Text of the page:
HERE’S HOW is a series where we share the best useful tips from our cooking adventures. We’ll answer questions before you have them and illuminate food mysteries with a blend of science and legend. Today, we’re going into the delicious depths of salad dressings.
We like to include green salads in many of our meals because they’re healthful, crunchy, and fresh. Making a salad is simple–the ingredient list runs two items long: 1) greens and 2) salad dressing. But any chef will tell you that concocting the perfect salad is a lifetime challenge, a daily reimagination of lettuce, toppings, and dressing based on the season, what’s available, and what you crave.
The dressing is a crucial part, so that’s where we’ll start. It’s the special tangy or creamy or herby sauce that helps the greens go down. Salad dressing can consist of olive oil and vinegar, plus a sprinkle of coarse salt. But dressing can be much, much more–just survey at the array of pre-made bottles at any grocery store. Of course homemade is way better than anything you buy, which is why we’re showing you how to make nearly any dressing at home. All you need is a mixing bowl and a whisk (or two forks).
The first ingredient in salad dressing is always vinegar. On a daily basis, we use red wine or white wine vinegar in our dressings, both flavorful but relatively mellow choices. For special-occasion salads, champagne and sherry vinegar offer a bit more personality, as does balsamic. You can also use lime juice or lemon juice, or even the juice from a freshly squeezed orange. Depending on how much you like vinegar or lemon juice, you can cut the acidity in two ways: adding more oil or throwing in pinches of salt.
You really taste the oil in salad dressings, so opt for your most delicious, high-quality oil. We always use extra virgin olive oil in our dressings. If you’re looking to shake things up, you can look out for fun oils at your local specialty store. Walnut or sesame oil can change the flavor profile of your dressing. We always say to add oil to your taste, so really do try the dressing as you go, pouring slowly oil into the vinegar slowly, whisking all the while, until the balance of flavors suits your taste buds. The best way to sample your dressing while it’s in progress? On a lettuce leaf–exactly what you’ll eat it on later.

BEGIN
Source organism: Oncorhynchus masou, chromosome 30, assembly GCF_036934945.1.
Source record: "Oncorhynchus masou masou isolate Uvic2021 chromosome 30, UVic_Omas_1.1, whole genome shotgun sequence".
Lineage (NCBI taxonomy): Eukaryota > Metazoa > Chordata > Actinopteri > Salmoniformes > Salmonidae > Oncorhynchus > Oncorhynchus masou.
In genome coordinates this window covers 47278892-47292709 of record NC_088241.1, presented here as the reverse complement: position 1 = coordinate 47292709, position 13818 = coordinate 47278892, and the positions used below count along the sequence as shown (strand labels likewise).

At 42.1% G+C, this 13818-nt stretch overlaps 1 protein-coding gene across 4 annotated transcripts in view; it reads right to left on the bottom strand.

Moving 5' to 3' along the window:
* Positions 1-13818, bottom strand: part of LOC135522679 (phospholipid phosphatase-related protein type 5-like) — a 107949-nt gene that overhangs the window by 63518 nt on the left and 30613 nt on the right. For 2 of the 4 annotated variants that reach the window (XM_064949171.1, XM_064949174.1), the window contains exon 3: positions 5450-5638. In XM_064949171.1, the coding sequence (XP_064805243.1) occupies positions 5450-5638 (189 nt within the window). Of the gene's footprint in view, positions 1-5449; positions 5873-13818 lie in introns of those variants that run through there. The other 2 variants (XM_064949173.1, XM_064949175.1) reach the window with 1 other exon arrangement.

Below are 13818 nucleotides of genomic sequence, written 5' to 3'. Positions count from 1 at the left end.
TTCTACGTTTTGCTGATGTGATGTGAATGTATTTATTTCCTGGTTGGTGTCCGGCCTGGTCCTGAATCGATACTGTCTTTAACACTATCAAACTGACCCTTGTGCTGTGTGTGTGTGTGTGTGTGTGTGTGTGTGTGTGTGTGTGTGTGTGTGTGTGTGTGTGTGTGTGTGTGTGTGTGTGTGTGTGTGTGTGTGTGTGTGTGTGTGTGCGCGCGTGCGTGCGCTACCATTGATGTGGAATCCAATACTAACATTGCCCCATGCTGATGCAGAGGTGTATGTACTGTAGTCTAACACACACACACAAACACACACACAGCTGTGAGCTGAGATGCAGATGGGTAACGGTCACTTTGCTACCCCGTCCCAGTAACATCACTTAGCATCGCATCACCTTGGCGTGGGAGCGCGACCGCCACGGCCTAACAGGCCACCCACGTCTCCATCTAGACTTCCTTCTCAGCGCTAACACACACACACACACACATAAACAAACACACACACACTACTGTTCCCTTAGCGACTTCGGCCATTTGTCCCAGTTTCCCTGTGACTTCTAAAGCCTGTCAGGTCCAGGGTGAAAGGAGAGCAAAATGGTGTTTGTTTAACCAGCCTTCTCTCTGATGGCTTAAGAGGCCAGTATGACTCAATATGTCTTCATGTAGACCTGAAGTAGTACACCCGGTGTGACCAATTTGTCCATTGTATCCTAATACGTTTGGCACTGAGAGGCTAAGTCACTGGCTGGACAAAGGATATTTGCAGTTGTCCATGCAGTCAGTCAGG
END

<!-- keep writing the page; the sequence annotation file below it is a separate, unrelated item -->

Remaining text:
The simplest way to adjust the level of creaminess in your salad dressing is to add a spoonful of mayonnaise to your oil-vinegar mixture. Mayo already contains oil that’s been emulsified (thickened) with an egg yolk. That creaminess really adds heft to our potato and bean salad and becomes a Caesar like dressing when mixed with a handful of grated Parmesan. You can also whisk a creamy cheese, like blue cheese or goat cheese, into the the dressing at the end.
The simplest flavor addition are our favorite aliums: shallot and garlic. We like to mince shallot finely and cut garlic even more finely so that it turns into a paste. To mellow the taste a bit, we usually marinate the shallot in vinegar while we cook the rest of the meal. However, if you’re not a fan of eating either garlic or shallot raw, you can use less than we call for or skip them altogether. Chopped fresh herbs are another way to add flavor, as are pungent Mediterranean goodies like capers and olives.